7 The Premack Principle High priority behaviors (such as eating M&Ms) can be used to reward low priority behaviors (such as eating carrots). Carolyn Jenkins/Alamy M. Itani/Alamy Caveat: The Overjustification Effect A child who is not allowed to eat dessert until his vegetables are finished may come to like vegetables less! Carolyn Jenkins/Alamy M. Itani/Alamy Positive Punishment A kitten that scratches is scolded; it will learn not to scratch. Kuzmin Andrey/Shutterstock 7

8 Negative Reinforcement A woman hits the snooze button on her alarm; she will start hitting the snooze button more often. Poulsons Photography/Shutterstock Negative Punishment A girl who breaks a rule has to give up her phone (removing privileges). Steve Debenport/iStockphoto Test Yourself, Part 1 Scenario: A child starts screaming in a boring store; the parent offers to go for ice cream as soon as they re done From the child s perspective, Ice what Cream is the consequence of screaming? What type of consequence Positive is Reinforcement this? More likely, because screaming Is the child more or less likely to scream in the next boring store? was rewarded before. 8

9 Test Yourself, Part 2 Scenario: A child starts screaming in a boring store; the parent promises to go for ice cream as soon as they re done From the parent s perspective, what is the consequence of promising the The ice cream? child stops crying What type of consequence Negative is Reinforcement this? Is More the parent likely, more or because less likely to promising offer ice cream the ice next cream time the removed child screams? the unpleasant screaming Test Yourself, part 3 Scenario: A child starts screaming in a boring store; the parent ignores the tantrum. 1. From the Neither child s perspective, reward what nor is the punishment consequence of screaming? 2. Less likely, because screaming Is the child more or less likely to scream in the next boring store? is no longer rewarded In operant conditioning, extinction occurs when a learned behavior is no longer reinforced Continuous vs. Partial Schedules of Reinforcement: Reinforcing a behavior every time it occurs vs. reinforcing behavior sometimes, but not always 9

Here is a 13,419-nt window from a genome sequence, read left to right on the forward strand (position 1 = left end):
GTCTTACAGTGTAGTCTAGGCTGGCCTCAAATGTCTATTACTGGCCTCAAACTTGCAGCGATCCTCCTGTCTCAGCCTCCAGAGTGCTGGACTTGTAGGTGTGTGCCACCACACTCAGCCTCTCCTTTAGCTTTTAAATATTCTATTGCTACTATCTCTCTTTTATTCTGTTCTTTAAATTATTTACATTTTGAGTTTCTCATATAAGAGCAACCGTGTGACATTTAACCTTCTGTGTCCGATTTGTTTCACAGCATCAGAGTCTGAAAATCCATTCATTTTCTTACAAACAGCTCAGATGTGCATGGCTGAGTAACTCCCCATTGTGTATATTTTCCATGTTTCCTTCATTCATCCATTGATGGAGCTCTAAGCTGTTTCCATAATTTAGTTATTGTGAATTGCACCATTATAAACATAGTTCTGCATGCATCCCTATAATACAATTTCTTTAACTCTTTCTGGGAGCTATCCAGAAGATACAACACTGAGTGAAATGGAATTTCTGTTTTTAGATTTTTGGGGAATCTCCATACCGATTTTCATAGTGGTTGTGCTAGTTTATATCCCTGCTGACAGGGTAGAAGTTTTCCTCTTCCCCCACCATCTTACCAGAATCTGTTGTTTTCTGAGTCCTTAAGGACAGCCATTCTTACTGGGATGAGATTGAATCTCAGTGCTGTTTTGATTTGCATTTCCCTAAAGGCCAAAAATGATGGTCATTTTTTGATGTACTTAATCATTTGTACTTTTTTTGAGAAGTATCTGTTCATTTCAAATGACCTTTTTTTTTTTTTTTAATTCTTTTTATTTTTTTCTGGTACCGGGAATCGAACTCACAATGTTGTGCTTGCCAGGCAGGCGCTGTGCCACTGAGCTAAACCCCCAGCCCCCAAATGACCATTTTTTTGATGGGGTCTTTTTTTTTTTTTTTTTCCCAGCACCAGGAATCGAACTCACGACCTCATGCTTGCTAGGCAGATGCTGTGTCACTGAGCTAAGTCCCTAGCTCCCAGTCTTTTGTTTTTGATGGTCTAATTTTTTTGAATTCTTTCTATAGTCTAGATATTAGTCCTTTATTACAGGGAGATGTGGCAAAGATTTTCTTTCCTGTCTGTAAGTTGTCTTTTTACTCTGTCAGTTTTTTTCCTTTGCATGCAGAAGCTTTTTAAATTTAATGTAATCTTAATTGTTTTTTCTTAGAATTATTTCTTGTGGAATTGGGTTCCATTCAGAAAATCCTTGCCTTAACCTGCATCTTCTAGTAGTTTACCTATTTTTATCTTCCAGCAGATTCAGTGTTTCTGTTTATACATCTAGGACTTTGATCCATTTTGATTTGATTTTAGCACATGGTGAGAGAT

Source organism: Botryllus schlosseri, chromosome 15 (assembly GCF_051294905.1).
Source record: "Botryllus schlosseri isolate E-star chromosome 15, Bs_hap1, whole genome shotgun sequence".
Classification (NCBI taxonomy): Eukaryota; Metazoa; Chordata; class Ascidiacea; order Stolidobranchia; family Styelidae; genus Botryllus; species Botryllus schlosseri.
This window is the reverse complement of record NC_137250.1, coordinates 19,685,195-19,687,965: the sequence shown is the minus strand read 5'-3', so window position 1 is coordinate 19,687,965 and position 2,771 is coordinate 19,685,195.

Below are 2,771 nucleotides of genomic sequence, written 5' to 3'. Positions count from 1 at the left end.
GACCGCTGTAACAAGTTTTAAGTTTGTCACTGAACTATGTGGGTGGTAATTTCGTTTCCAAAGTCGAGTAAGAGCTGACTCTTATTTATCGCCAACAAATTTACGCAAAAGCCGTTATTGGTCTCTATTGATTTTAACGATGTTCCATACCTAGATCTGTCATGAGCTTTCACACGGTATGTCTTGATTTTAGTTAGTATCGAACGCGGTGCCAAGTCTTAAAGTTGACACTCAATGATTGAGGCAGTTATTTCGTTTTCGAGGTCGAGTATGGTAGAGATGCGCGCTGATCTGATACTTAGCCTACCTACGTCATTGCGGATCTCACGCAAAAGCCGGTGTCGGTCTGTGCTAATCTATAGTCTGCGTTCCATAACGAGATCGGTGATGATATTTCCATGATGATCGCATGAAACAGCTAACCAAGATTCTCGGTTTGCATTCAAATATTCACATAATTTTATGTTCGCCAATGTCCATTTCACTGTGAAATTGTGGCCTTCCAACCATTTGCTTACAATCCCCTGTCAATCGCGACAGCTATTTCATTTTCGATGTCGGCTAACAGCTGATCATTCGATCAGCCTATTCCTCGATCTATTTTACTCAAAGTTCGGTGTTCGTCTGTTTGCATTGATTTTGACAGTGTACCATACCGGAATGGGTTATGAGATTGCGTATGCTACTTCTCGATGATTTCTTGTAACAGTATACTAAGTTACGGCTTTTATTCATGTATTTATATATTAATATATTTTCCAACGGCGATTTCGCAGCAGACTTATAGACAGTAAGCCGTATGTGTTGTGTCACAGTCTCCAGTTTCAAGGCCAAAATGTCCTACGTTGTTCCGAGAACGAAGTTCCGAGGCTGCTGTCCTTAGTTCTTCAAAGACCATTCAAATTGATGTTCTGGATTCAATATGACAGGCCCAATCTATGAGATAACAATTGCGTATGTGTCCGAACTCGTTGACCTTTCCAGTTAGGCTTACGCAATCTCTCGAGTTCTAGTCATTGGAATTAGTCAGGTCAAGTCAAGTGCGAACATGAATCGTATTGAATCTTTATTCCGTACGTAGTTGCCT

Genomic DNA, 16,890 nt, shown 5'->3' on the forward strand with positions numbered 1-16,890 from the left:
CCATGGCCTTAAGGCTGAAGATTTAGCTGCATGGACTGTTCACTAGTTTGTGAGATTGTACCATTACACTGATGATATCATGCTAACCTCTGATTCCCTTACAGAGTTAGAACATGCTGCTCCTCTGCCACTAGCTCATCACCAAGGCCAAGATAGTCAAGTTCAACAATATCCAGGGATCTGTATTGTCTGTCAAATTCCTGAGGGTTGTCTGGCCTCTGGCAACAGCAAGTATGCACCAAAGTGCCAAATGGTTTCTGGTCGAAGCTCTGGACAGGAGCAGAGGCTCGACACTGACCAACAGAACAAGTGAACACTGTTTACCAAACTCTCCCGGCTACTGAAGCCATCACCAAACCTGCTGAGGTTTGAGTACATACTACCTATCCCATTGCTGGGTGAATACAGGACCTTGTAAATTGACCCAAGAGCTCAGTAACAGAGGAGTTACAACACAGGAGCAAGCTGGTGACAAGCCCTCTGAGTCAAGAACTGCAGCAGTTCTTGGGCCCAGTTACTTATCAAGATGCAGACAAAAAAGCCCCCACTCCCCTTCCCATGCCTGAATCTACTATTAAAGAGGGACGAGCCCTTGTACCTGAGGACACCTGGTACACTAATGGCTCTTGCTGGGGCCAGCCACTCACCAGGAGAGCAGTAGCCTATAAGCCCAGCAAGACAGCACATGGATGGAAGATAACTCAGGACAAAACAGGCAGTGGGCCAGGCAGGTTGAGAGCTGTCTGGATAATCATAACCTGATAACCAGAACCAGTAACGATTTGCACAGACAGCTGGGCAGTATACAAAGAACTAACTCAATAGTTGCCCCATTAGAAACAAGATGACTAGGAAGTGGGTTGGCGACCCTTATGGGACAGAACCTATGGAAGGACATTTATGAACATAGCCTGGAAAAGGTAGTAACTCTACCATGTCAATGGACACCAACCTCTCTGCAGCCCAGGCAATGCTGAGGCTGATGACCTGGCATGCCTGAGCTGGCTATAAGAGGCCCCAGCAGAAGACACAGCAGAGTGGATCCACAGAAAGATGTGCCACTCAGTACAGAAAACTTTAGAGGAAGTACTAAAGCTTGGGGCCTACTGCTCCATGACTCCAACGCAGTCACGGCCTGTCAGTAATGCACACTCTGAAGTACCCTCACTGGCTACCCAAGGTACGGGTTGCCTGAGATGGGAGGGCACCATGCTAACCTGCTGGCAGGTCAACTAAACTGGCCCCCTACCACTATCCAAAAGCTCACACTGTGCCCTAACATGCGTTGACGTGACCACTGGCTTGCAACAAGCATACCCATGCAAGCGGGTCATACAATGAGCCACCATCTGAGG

10 Fixed Ratio Schedules In the garment industry, workers are often paid by the piece. (or set number) Behavior tends to drop immediately after a reward, and speed close to next reward SCPhotos/Alamy Slot machines pay off after a variable number of plays. Variable Ratio Schedules leads to rapid and consistent increase in behavior Tetra Images/Photoshot Fixed Interval Schedules Interval Schedules: Emphasis is on ratio of reward to time The reward is given after a set amount of time Example: Patient-controlled painkiller medication has a required delay before the next dose (e.g., 1 hour) 10

11 Variable Interval Schedules The reward is given after a variable amount of time. Behavior is slow to increase, but steady holbox/shutterstock Back to Twiggy Twiggy did not just hop on waterskis one day, and get a treat. Timothy A. Clary/AFP/Getty Images Possible Twiggy Training Approach Step 1 Step 2 Step 3 Step 4 Step 5 Step 6 Reward for sniffing at skis (not on water) Reward for walking on skis Reward for standing up on skis Reward for holding waterski bar Reward for doing 1-4 near pool of water Reward for actually waterskiing 11

12 The Limits of Operant Conditioning Keller and Marion Breland s raccoons preferred washing their coins to depositing them in piggy banks. IrinaK/Shutterstock Albert Bandura s Bobo Doll Study Pow, right in the nose! Sockeroo, stay down! Albert Bandura/Stanford University Albert Bandura/Stanford University Observed Reward and Punishment The other half saw the woman scolded by researchers. Madlen/Shutterstock Half of the children saw the woman rewarded with candy. Lisa F. Young/iStockphoto 12

13 Imitation of Aggression Albert Bandura/Stanford University Albert Bandura/Stanford University Albert Bandura/Stanford University Albert Bandura/Stanford University Learning Principles in Relationships Your behavior influences the way others behave toward you. Catherine Yeulet/Photos.com 13